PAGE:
Employees considering a job offer often focus on the salary (cash) that the employer will pay them. Employers, on the other hand, consider compensation more broadly, including such things as salary, traditional benefits like health and insurance coverage, pension, holiday pay, sick leave, and vacation, and other fringe benefits like gym access, moving expense reimbursement or carpooling service. These are just some of the standard extras that employees have come to expect but there may be additional items as well based on the nature of your work.

For example, company executives may be offered high stock options or bonus incentives as part of their compensation packages. Because of the broader compensation package that employers offer, they may justify paying a lower salary for a job.

Some benefits are required by law and some are negotiated between employer and employee. It is important that you understand your compensation package fully so that you can identify when an employer is denying you compensation to which you are entitled.

What are Some Issues that Arise Because of Compensation?

Conflicts inevitably arise between employer and employee relating to compensation, particularly salary and benefits. Those issues often concern nonpayment or underpayment for overtime work, denial of benefits, or rejection of employee requests for time-off from work for medical issues. Let’s take a closer look at how some of these issues develop.

Wage and Overtime Work: The Fair Labor Standards Act provides that certain categories of employees are entitled to wages above their regular rate for working over the traditional number of hours in their normal work week (40 hours). These additional hours are considered overtime and the employee is entitled to extra wages not less than time and a half of their regular pay rate.

For example, a qualified employee is asked to perform additional work totaling five hours above their normal work week of forty hours. Because they have worked forty-five hours instead of forty hours, they are entitled to overtime wages at 1.5 times their normal hourly rate of $20. So the employee will be paid $20 per hour for the first forty hours and $30 per hour for the five hours that count as overtime.

Employers have a clear mandate on what they must pay for overtime and when they must pay for overtime. Nonetheless, disputes arise when employers try to avoid paying the overtime wages to which the employee is entitled. This is a violation of the FLSA and the employer can be penalized for noncompliance.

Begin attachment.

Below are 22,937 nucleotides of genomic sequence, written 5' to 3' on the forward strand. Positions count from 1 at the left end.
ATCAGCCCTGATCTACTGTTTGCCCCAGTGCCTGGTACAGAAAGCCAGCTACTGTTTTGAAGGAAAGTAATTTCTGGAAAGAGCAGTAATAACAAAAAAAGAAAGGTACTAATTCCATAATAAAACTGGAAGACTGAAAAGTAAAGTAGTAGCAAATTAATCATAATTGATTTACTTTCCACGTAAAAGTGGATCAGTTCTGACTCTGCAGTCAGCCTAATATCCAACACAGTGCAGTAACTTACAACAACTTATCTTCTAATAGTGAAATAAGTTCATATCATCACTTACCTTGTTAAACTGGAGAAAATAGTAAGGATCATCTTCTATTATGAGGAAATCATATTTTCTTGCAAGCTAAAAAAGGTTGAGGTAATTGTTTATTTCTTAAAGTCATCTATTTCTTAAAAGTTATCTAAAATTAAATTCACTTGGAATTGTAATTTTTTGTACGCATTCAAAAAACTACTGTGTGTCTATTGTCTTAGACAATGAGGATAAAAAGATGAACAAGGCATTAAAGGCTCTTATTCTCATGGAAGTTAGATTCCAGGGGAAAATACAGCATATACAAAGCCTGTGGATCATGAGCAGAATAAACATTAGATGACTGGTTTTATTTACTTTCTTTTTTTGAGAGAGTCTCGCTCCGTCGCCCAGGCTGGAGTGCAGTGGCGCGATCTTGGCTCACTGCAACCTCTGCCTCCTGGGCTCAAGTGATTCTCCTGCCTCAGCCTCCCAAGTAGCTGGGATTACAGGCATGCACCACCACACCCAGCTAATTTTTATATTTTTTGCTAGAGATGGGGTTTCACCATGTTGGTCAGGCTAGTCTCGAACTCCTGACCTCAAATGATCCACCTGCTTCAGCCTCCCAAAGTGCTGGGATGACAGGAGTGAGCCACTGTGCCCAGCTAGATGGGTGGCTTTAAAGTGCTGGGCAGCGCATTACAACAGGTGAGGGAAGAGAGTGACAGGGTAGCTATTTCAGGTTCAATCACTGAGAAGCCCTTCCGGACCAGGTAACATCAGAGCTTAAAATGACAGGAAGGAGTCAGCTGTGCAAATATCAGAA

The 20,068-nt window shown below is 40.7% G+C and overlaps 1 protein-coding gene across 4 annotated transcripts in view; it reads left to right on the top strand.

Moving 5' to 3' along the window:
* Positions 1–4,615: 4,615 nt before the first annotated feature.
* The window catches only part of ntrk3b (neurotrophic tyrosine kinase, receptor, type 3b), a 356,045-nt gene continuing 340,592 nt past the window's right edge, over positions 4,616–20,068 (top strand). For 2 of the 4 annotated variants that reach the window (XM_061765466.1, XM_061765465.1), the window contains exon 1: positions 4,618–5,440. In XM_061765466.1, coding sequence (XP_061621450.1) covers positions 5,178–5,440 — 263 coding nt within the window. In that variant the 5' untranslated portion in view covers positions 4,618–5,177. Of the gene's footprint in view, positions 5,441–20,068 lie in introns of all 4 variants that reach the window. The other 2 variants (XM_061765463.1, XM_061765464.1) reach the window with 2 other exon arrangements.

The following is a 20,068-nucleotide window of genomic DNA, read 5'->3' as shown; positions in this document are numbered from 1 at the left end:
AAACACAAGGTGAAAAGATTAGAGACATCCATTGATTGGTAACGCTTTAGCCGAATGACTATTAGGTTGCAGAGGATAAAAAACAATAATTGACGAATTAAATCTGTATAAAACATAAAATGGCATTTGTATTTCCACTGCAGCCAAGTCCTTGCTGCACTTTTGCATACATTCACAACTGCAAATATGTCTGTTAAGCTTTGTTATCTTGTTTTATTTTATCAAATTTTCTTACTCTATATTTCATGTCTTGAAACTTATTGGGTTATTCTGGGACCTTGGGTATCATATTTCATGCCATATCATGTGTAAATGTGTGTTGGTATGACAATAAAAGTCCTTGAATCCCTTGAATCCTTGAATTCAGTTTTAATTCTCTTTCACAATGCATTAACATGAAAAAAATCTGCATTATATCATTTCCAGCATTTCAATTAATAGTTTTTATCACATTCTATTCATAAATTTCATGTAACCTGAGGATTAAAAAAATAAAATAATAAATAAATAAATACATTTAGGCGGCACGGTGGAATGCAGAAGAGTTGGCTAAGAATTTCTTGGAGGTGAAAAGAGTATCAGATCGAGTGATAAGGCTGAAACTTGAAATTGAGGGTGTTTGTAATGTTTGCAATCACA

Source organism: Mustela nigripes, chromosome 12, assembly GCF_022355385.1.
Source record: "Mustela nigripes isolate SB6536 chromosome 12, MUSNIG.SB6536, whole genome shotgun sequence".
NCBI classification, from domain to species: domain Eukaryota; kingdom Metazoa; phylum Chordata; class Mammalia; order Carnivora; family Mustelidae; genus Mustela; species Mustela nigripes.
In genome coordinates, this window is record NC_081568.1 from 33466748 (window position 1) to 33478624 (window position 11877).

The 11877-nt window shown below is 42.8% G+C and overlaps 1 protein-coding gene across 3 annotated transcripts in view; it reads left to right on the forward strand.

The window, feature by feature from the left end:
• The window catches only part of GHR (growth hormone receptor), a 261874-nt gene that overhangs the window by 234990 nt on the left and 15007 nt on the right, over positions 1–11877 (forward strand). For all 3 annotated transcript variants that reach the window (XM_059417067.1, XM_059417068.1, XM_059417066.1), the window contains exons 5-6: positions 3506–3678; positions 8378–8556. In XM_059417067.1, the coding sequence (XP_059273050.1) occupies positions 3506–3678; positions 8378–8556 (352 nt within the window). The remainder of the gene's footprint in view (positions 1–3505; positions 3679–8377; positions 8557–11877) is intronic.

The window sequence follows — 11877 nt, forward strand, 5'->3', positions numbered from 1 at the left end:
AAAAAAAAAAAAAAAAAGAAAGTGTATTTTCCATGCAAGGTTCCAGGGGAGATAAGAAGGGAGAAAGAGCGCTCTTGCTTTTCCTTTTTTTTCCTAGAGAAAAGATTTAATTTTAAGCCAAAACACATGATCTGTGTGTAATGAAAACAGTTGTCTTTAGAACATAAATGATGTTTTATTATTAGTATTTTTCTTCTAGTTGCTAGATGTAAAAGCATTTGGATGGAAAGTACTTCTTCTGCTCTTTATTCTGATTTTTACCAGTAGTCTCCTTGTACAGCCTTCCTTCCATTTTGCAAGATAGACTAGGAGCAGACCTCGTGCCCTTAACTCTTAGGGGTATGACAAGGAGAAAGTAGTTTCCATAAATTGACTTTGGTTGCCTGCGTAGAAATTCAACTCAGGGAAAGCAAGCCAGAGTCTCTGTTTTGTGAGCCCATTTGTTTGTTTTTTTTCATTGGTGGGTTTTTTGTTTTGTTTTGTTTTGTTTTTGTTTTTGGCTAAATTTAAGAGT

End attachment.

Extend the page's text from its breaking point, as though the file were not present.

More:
Family and Medical Leave Act: In a nutshell, the federal FMLA protects the jobs of eligible employees working for covered employers when they take qualified medical or family leave. The employee is entitled to take the leave and the employer cannot use the employee’s absence against the employee. As well, while on leave, the employer must continue group health coverage for the employee.

Employers can violate the FMLA rights of their employees if they:

  • Fire, reprimand or discriminate against the employee;
  • Retaliate against the employee;
  • Fail to notify the employee of their FMLA rights;
  • Unlawfully share confidential medical information;
  • Eliminate their health benefits; and/or
  • Force them to continue to work even though they are on leave.

An employee whose FMLA rights have been violated may file a complaint against the employer. The penalties for violating the FMLA are serious for the employer and may include payment of lost wages and benefits, and equitable relief, such as reinstatement to the same or a higher position.

Entitlement To Benefits: Because some benefits are negotiated for and some are required under law, the issues that arise may be varied. For example, a pregnant woman is denied maternity leave by her employer.

The employer may have just violated the FMLA. In another example,  an executive has been denied stock in the company even though the company’s employment contract entitles the executive to receive such stock. The executive may sue the company under the employment contract.

In another example, you are a full time employee who was injured while performing your job-related duties at a construction site. You suffered serious back injuries as a result and cannot continue to do your job.

Your employer has told you that you were injured while performing unauthorized work, so the accident was your personal fault. Moreover, the employer refuses to provide you with the proper insurance claims forms to allow you to file for workers’ compensation. Worker’s compensation is state-mandated insurance which may be available to you notwithstanding your employer’s statements or actions to the contrary.

Do I Need an Employment Lawyer for Disputes Over Benefits with My Employer?

Despite the best of intentions between employers and employees, disputes will arise. If you are an employee who believes your employer has failed to provide you with overtime wages to which you are entitled, has discriminated against you because you have taken a FMLA leave, or has violated other laws, you should consider consulting an employment attorney.